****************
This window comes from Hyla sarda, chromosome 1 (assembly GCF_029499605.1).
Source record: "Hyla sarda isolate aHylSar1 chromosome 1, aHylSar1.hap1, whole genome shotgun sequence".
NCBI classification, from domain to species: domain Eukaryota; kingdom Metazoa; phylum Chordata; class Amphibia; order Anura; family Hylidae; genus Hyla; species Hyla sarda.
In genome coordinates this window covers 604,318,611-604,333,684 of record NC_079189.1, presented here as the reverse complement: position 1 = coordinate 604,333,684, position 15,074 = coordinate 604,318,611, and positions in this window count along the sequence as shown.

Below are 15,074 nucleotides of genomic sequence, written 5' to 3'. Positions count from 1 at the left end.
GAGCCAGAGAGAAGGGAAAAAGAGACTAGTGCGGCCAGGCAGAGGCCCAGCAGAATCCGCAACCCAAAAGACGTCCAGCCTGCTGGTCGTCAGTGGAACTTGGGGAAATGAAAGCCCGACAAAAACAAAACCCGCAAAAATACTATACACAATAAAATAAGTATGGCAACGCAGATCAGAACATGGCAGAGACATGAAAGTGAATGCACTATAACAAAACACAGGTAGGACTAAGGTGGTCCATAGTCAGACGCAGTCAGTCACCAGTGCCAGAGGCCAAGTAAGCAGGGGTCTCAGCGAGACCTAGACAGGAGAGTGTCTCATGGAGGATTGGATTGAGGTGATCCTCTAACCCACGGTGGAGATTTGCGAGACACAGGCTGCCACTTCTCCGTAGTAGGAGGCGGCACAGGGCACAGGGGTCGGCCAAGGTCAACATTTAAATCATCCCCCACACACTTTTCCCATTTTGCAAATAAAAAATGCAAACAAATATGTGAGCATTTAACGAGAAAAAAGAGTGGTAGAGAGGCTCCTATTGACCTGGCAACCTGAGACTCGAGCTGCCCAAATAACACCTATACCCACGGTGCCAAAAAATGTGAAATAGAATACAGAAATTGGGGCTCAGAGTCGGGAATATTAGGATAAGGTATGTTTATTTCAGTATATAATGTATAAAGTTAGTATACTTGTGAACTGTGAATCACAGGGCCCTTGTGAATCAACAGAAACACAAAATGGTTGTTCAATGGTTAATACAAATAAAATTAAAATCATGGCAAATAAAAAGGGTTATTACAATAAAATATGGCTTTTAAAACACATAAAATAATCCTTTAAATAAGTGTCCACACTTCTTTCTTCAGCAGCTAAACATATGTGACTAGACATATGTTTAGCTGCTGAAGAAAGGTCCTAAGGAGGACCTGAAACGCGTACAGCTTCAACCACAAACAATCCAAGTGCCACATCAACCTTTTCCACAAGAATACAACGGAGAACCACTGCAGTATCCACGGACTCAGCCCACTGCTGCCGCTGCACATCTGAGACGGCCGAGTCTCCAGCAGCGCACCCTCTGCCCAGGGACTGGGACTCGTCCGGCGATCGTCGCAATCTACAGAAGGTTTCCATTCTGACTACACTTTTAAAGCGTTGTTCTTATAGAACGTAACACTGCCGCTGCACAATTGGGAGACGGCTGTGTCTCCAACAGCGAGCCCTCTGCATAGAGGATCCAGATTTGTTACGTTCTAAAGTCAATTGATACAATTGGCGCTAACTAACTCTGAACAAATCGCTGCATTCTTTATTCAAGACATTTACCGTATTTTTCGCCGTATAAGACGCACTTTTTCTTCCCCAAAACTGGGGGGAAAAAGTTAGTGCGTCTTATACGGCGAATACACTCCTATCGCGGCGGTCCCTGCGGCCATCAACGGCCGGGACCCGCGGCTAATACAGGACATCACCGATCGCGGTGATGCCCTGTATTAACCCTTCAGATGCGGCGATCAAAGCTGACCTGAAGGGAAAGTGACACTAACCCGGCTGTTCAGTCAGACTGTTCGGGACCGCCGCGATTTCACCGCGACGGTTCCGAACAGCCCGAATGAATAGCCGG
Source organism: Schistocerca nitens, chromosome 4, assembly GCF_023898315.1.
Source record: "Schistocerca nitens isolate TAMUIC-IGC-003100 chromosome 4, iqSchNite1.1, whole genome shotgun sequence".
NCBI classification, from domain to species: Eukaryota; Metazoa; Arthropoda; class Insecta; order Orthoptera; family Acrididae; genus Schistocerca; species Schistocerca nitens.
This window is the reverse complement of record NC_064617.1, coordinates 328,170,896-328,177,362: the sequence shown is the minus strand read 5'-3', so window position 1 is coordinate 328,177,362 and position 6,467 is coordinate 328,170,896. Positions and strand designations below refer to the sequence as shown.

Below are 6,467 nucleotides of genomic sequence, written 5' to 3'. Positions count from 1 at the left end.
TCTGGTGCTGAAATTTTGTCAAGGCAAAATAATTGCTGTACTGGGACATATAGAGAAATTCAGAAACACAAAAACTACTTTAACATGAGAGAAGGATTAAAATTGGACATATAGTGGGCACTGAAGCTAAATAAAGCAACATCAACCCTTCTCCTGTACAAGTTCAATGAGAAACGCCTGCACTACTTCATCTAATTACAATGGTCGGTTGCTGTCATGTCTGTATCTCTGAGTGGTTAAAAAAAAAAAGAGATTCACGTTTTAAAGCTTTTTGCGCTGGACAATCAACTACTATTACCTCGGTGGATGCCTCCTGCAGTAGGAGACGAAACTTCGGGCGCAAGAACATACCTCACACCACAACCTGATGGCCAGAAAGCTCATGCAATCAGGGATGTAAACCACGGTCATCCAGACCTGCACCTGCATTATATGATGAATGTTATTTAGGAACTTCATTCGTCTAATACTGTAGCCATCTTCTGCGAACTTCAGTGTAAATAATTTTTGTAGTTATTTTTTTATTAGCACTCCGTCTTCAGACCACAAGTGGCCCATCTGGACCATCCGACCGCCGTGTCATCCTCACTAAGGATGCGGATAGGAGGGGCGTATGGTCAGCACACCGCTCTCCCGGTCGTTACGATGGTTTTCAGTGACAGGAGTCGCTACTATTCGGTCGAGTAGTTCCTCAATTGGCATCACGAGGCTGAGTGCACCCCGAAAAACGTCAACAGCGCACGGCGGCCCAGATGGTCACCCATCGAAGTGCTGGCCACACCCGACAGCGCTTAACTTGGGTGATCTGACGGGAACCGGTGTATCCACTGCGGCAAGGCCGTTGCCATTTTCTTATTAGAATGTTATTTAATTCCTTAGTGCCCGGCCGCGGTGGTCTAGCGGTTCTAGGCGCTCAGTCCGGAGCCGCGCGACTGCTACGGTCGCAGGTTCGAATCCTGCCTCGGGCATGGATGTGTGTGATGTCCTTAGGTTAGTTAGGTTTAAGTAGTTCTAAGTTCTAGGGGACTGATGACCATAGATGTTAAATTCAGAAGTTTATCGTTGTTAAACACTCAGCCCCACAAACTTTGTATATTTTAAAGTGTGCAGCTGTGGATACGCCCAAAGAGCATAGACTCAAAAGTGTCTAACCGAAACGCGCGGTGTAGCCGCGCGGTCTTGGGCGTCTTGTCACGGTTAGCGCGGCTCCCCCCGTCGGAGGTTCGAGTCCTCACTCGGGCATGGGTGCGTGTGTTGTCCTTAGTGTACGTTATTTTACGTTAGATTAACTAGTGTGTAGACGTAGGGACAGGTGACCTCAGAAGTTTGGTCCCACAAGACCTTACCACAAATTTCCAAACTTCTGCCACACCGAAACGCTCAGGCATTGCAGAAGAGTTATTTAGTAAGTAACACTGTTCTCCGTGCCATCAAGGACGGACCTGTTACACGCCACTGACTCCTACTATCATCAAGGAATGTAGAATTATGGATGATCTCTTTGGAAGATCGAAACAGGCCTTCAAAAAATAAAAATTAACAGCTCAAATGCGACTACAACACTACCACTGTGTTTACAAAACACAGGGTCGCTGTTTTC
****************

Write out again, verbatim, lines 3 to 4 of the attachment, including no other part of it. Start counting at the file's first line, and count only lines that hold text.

NCBI classification, from domain to species: domain Eukaryota; kingdom Metazoa; phylum Chordata; class Amphibia; order Anura; family Hylidae; genus Hyla; species Hyla sarda.
In genome coordinates this window covers 604,318,611-604,333,684 of record NC_079189.1, presented here as the reverse complement: position 1 = coordinate 604,333,684, position 15,074 = coordinate 604,318,611, and positions in this window count along the sequence as shown.